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Research Shows Neonics are Critical to Growers’ IPM and Profitability

Source: Growing Matters


Loss of neonicotinoids would increase total amount of insecticides used, disrupt current pest management practices and increase costs by a projected $848 million in major U.S. commodity crop. 

New research by agricultural economists finds that neonicotinoid insecticides are not only popular tools, but also are critically important to growers’ integrated pest management (IPM) programs and profitability. In a comprehensive and detailed study, researchers found that without neonicotinoids, farmers of major U.S. commodity crops would be forced to apply more insecticides, suffer serious disruptions to their IPM practices, and incur hundreds of millions of dollars in additional costs to their farming operations.

The study was conducted by AgInfomatics, LLC, a consulting firm consisting of independent agricultural economists and scientists. The research investigated real world insecticide use in corn, cotton, sorghum, soybeans and wheat and explored the hypothetical question of what would happen if neonicotinoid insecticides were no longer available. The evaluation did not include impact on yields, or importance to farmers, which will be addressed in separate reports.

The research confirmed that neonicotinoids are the most widely used insecticides in these commodity crops. Over the three years investigated, researchers found that 135 million acres were treated annually with a neonicotinoid insecticide, representing 56 percent of the 240 million total planted acres of corn, cotton, sorghum, soybeans and wheat. By far the most prevalent use for these products is as a seed treatment, which accounted for 98 percent of the total neonicotinoid applications across these crops. Seventeen different pest groups were identified as primary management targets for all neonicotinoid applications, as pest pressure varies by crop and geography.

In the absence of neonicotinoids, researchers found that 77 percent of the previously-treated acres would use alternative insecticides to manage pests in these crops. Partly due to a lack of registered soil-applied alternatives, the remaining acreage would use non-chemical options, including higher-density seeding to offset anticipated stand loss. Despite the lower acreage treated, the total volume of insecticides used in these crops would actually increase – driven primarily by growers needing to rely on older chemicals, which require more frequent applications. Across the major commodity crops evaluated, the study found that each pound of neonicotinoid lost would be replaced by nearly five pounds of these older insecticides.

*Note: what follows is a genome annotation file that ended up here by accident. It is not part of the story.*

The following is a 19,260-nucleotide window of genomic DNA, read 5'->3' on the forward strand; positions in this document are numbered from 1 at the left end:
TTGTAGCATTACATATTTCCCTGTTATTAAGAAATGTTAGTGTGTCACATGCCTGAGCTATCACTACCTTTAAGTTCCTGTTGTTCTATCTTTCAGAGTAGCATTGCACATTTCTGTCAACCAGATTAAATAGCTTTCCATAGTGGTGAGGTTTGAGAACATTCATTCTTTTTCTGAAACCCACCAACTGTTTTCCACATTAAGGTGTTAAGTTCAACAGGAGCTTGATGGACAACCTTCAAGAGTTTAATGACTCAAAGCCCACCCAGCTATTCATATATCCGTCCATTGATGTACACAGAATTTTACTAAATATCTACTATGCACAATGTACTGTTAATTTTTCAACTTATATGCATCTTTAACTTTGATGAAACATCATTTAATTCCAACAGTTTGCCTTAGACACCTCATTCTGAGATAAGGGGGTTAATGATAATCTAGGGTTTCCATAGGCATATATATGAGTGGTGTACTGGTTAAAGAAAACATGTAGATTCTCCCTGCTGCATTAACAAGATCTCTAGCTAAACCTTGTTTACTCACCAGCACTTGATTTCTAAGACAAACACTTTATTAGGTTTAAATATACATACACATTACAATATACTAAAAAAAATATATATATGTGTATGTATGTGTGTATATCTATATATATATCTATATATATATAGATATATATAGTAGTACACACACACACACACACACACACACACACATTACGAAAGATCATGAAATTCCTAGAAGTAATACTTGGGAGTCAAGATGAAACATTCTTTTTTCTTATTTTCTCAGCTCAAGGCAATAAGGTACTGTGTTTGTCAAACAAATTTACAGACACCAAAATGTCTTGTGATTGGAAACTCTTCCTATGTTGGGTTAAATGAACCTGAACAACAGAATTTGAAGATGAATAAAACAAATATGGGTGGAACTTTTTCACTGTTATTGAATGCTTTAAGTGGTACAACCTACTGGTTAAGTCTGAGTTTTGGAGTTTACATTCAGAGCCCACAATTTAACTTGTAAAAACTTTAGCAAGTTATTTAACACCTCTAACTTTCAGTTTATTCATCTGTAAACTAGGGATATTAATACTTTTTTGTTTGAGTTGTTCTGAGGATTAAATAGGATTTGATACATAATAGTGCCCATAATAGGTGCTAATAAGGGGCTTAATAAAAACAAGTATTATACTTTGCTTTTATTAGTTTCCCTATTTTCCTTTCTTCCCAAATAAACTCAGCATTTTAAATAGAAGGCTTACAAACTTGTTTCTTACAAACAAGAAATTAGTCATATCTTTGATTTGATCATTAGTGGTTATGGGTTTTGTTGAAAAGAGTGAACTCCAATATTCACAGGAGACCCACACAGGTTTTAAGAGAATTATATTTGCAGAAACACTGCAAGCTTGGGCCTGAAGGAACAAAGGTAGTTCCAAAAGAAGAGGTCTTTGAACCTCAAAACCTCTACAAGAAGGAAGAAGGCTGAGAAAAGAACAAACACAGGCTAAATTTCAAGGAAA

The economic impact of replacing neonicotinoids with alternative products in these commodity crops is significant – the research projected a total net cost increase of $848 million per year. Factors contributing to this increase included the higher costs of alternative products to replace the lower-cost seed treatments, higher application costs associated with equipment changes and more frequent spraying, increased scouting costs, and increased seeding rates and/or re-planting costs to offset early season pest damage. 

The loss of neonicotinoid insecticides would raise serious concerns for growers’ pest management and environmental practices. A greater reliance on older, less selective organophosphates and synthetic pyrethroids would not only result in more frequent applications, but also would have a negative impact on beneficial insects needed in IPM programs to lower pest populations. Furthermore, a loss of seed treatments would result in potential increased spray drift, more passes through the field and a greater potential for field runoff.

The results from this study are supported in a separate, 96-page report, which provides a detailed description of the methods and assumptions used by the researchers. The analysis relied primarily on GfK Kynetec data, which are widely recognized as among the best survey-based data on agricultural chemical use, having been collected annually for almost 50 years.

The data were averaged over a three-year period (2010-2012) to minimize annual variability in pest pressure, chemical usage and operating costs. A total of 98 different insecticide active ingredients and 72 target pests were included in the data assessment.

Report References

The Value of Neonicotinoid Insecticides in North American Agriculture: Part I. Estimated Impact of Neonicotinoid Insecticides on Pest Management Practices and Costs for U.S. Corn, Soybean, Wheat, Cotton and Sorghum Farmers; Part II. Methods and Assumptions for Estimating the Impact of Neonicotinoid Insecticides on Pest Management Practices and Costs for U.S. Corn, Soybean, Wheat, Cotton and Sorghum Farmers

These reports are part of a series that will be released over the next few months as part of a comprehensive evaluation of the economic and societal benefits of neonicotinoid insecticides in North America. The research was conducted by AgInfomatics, a consulting firm of independent agricultural economists and scientists, and jointly commissioned and sponsored by Bayer CropScience, Syngenta and Valent U.S.A. Corporation.

All reports will be published online at:

Learn more about neonicotinoid insecticides through this Fact Sheet

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